Time for another look at a growth stock being teased by Cabot — this time, it’s a pitch for Cabot Growth Investor ($99/yr) from Mike Cintolo, and he’s following in the footsteps of a great many folks in predicting “The Next Amazon.”
And who could blame you for being interested in that, right? Amazon has been a ludicrously successful investment for 20 years, and we’d all like to be able to go back in time and buy some shares of that little bookseller in the late 1990s. Those “you missed it” pitches are common, and always tempting — Cabot often references the “next Tesla” or the “next Priceline” or whatever similarly tantalizing growth stock you didn’t invest in early, and it does get you to thinking about those 10,000% gains that early investors enjoyed.
Which is the point, of course — once they’ve got you daydreaming about wealth, you’re halfway to pulling out your credit card. Now all they need is a secret or a catalyst to push you over the edge.
This time, it’s both — they say the stock “could jump 50% on earnings” and, of course, that this secret little company will only be revealed to Cabot Growth Investor subscribers (“Free,” of course, because technically this is probably a “free report” that you get as a bonus along with your paid subscription… and like many of the lower-priced newsletters, they do offer refunds and a trial period).
So what hints do we get? Enough to ID the stock? Here’s more from the ad:
“It’s already growing its earnings 29% faster than Amazon and has outperformed it by 155% over the past two years.
“… it could jump 50% on earnings and double soon after that.”
OK, so that helps to narrow it down. What does this company do?
“Ironically, few people saw the huge potential in Amazon in the beginning. But you can do yourself (and your grandchildren) a favor by investing in the next Amazon.
“That’s why I’m writing: to tell you about another company that’s revolutionizing the delivery service in the food industry….
“This company created a strong mobile platform that allows users to get the delivery of their favorite meals.”
OK, so more of that “you missed out, here’s your second chance” excitement — but food delivery, that certainly shrinks the field. Any other clues?
“I’m not the only one who sees this company becoming the next Amazon. Wall Street’s top institutional investors do too, owning millions of shares worth close to $1 billion.”
So that’s another one of those hints that doesn’t really mean anything — “institutional investors” own the vast majority of almost every single stock in the market, both the successful ones and the duds. You’ll see the same major investment banks and asset manages at the top of the list of holders of almost every company, so that kind of info only really gets meaningful when there are outliers — big investors that you specifically think have the best analysis or track record who are big buyers, that kind of thing. All this really tells us is that this is at least a billion-dollar company.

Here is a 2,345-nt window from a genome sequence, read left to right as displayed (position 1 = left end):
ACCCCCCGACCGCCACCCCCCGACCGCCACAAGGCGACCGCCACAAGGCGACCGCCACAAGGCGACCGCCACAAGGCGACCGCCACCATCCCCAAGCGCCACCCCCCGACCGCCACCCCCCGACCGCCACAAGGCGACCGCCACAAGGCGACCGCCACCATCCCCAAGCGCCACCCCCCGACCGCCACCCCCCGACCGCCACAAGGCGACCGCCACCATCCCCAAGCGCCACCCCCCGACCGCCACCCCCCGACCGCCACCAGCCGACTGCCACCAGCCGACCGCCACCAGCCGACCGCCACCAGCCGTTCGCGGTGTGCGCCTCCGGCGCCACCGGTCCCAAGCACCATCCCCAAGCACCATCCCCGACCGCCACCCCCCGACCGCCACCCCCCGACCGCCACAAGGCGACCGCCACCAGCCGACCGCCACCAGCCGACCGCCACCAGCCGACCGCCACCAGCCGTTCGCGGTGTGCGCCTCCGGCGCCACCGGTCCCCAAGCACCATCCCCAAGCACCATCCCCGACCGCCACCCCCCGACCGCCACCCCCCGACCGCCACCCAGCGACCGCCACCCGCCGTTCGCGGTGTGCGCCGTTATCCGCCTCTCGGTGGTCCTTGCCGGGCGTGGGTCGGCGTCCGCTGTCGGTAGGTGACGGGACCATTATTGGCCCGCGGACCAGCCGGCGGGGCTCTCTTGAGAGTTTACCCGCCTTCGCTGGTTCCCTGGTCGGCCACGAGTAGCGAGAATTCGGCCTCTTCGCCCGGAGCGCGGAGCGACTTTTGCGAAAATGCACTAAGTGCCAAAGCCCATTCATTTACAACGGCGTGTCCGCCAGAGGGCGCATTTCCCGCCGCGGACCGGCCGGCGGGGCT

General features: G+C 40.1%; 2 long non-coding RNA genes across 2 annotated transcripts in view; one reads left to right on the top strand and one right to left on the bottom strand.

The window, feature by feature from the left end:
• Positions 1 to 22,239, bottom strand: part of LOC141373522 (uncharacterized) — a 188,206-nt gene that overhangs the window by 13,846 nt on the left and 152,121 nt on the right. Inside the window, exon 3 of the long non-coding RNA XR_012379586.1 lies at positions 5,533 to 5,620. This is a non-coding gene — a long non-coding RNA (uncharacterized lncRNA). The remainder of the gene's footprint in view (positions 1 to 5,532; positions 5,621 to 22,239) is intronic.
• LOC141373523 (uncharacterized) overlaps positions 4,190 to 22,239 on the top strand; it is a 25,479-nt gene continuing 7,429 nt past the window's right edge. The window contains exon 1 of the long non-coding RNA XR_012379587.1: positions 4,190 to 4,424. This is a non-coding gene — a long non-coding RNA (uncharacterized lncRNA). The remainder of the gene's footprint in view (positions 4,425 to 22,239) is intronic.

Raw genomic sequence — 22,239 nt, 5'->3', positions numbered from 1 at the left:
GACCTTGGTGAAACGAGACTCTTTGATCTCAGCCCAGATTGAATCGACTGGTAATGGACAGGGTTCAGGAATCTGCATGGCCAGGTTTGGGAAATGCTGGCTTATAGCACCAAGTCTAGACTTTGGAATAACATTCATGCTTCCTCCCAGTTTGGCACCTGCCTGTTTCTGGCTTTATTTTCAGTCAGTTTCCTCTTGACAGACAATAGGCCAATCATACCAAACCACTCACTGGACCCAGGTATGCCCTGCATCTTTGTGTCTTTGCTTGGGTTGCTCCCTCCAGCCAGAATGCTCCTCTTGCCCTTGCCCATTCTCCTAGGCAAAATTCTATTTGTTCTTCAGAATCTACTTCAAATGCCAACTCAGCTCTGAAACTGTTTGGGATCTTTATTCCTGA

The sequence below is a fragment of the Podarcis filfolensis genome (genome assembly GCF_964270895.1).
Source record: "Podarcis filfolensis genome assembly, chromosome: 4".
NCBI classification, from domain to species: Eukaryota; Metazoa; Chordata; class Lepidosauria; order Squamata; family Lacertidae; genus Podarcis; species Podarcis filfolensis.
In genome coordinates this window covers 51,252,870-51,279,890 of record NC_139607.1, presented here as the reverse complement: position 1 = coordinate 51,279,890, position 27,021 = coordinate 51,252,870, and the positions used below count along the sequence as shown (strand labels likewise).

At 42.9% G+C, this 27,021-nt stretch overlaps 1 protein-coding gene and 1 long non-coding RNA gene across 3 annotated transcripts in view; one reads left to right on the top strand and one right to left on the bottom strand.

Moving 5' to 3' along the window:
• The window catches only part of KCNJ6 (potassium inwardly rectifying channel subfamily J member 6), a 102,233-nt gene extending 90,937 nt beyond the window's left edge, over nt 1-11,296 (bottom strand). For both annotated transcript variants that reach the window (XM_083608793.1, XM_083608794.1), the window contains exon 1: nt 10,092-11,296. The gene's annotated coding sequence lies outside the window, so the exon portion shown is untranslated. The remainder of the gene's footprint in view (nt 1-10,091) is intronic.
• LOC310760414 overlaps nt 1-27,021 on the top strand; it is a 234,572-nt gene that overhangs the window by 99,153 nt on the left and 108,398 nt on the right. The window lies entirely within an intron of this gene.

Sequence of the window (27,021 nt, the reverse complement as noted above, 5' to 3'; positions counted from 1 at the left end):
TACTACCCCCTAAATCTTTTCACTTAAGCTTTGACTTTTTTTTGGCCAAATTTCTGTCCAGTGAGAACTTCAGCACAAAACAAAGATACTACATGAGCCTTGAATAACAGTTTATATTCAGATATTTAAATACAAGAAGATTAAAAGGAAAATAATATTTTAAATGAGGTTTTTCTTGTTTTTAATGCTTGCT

“Over the past year this small company has started to zoom past Amazon in earnings growth (35% vs. 6%) and where it counts the most: investor profits (363% vs. 142% in the last two years).”
So who is this? Well, the numbers don’t match up very precisely with the data in the systems I’m using, so that means we have to leave some room for the possibility that the Thinkolator could be wrong in this case… but there’s really only one relatively high-profile meal delivery company that trades in the US, so odds are awfully good that the Thinkolator is accurate in telling us this must be… GrubHub (GRUB).
GrubHub is a mostly app-based delivery platform for restaurants — they got their start back in the mid-2000s by offering up just a technology platform to let restaurants accept takeout orders online, but have grown to offer up more services to their restaurant clients, including actual fulfillment of deliveries in their core markets. They earn their money with both delivery charges that might be passed on to customers, and with a fee paid by the restaurant that’s sort of similar to a sales commission (their drivers seem to be like Uber drivers — independent contractors who deliver on their own schedule).
And the timing of the next earnings is quite a ways off… because they just announced their Q4 earnings, and they were fantastic, delighting investors. They reported accelerating revenue growth and beat analyst expectations, and also